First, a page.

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Scientists promise 1000 times faster data transmission

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How would you feel if data transmission was 1000 times faster than today? Scientists they discovered that this could be possible thanks to a new discovery.

The researchers they use terahertz quantum cascade lasers that could transmit data at speeds we can't even imagine with the current technology.

Scientists published a report in the journal Nature Communications, explaining how this could happen.

The terahertz quantum cascade lasers could be used for transmission data with speed 100 gigabits. The current, fast ethernet connections operate on 100 megabits per second. That is, it is a thousand times slower than what the researchers describe.

These lasers are different because they are able to send light to terahertz range of the electromagnetic spectrum, which is commonly used for chemical analysis. Researchers have made the necessary changes so they can be used to transmit data at very high speeds. High speed is desired by everyone and especially by research facilities, hospitals, satellite communications etc.

To do this, complex procedures are needed. To be used for data transmission, lasers must shut down about 100 billion times every second. This requires precision control, and the engineers so far they have not been able to do so.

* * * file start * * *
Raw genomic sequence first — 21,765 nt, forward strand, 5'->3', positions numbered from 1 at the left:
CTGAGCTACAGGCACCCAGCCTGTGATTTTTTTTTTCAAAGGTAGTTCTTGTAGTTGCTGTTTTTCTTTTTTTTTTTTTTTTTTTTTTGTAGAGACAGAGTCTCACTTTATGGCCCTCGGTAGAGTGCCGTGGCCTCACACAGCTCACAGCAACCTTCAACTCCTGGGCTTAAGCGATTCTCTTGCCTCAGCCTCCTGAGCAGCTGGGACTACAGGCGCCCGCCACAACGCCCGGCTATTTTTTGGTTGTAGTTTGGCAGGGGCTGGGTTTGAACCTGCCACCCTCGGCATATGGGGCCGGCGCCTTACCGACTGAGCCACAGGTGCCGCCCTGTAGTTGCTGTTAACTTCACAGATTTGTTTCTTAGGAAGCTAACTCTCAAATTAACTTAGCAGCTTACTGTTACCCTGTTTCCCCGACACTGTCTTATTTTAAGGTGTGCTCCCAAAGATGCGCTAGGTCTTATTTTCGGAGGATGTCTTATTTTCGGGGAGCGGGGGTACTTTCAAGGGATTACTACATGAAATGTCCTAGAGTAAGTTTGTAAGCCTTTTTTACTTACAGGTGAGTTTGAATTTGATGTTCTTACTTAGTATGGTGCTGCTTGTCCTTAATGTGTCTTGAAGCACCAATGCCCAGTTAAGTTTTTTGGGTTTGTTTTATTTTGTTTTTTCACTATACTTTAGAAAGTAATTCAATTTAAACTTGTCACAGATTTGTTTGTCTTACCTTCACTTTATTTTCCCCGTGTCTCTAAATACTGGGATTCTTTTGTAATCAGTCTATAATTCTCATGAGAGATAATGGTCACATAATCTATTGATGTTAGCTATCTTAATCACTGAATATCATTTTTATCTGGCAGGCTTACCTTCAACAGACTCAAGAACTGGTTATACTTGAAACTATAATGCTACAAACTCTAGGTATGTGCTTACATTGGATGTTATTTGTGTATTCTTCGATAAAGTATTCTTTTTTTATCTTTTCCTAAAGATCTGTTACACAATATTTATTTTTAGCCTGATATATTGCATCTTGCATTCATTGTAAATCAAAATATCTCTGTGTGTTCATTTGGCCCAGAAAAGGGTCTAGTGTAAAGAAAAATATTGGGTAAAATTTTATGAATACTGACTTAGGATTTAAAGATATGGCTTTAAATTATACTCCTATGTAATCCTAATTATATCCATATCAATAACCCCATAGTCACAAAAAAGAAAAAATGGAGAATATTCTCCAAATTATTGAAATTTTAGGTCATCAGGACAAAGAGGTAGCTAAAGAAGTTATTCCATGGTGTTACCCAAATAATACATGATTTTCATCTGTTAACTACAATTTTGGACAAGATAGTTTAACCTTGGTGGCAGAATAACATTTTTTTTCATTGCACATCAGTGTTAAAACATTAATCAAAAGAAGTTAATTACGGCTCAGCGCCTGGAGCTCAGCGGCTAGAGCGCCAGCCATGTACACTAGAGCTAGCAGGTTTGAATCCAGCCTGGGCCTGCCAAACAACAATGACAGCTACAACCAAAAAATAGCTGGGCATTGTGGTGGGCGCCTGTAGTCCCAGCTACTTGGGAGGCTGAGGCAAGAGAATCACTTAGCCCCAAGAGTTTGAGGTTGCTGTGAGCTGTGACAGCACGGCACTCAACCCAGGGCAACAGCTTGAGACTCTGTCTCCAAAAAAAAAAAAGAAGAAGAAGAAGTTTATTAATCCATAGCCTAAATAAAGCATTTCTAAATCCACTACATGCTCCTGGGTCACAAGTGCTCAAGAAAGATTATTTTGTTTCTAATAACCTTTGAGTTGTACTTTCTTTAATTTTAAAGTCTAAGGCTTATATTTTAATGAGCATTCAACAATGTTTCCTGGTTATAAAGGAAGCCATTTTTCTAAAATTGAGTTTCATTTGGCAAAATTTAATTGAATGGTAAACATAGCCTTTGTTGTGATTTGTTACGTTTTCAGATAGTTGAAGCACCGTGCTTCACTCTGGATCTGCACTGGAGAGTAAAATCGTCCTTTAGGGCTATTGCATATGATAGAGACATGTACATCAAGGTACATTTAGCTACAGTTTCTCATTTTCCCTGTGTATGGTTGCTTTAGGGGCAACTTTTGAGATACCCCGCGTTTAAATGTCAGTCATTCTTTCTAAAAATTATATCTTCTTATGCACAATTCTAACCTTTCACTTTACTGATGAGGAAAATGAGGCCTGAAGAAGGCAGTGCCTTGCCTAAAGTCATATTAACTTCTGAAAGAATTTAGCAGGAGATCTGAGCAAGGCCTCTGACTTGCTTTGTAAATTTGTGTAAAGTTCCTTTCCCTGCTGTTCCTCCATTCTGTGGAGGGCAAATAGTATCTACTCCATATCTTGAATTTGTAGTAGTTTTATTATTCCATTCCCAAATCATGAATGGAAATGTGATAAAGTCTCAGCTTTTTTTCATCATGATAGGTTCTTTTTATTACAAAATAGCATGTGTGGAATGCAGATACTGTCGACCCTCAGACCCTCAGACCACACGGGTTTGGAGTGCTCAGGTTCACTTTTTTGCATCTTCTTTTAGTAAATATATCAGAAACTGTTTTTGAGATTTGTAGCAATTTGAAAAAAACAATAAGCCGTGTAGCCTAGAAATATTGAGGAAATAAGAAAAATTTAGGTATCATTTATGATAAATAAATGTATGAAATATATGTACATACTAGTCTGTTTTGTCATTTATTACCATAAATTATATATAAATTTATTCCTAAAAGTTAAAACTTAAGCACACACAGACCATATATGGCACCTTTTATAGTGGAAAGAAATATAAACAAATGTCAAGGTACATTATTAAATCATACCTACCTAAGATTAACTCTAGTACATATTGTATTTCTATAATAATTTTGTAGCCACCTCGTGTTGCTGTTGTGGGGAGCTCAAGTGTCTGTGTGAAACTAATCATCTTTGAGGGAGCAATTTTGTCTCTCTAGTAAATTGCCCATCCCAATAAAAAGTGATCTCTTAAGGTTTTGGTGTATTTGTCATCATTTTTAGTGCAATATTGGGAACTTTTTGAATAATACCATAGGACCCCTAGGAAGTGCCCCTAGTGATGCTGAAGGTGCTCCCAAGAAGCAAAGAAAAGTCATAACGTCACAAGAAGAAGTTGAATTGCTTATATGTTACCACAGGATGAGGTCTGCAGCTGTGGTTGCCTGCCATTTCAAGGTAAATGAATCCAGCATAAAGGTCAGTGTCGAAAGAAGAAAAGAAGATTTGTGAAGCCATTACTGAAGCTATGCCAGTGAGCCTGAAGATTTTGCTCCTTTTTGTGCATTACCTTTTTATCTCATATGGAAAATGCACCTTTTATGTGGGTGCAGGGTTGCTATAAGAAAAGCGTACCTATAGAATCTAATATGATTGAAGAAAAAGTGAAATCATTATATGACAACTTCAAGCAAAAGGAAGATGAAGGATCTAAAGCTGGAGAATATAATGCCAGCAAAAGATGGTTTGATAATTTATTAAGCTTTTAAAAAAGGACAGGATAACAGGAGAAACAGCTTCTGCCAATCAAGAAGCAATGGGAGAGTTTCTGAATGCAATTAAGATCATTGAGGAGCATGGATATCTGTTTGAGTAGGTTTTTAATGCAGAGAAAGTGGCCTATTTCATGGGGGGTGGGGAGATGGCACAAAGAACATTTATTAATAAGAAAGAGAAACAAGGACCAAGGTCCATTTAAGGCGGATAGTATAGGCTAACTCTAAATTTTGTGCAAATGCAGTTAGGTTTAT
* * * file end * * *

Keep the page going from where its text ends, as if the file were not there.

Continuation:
Now, however, scientists say they have succeeded in controlling it by using it sound and light.

“This research it's exciting, ”said John Cunningham, Professor of Nanoelectronics at Leeds. "At present, the system for regulating a quantum cascade laser was electric - but this system has limitations."

According to the professor, this system affects speed. Instead, the mechanism they use now is based on acoustic waves.

"Basically, what we did was to use the acoustic wave to shake complicated electronic states into the quantum cascade laser," said Tony Kent, a physics professor at Nottingham.

Scientists recognize that their research is not yet perfect. It still takes a lot of work to use lasers for data transmission. However, significant progress can be expected.

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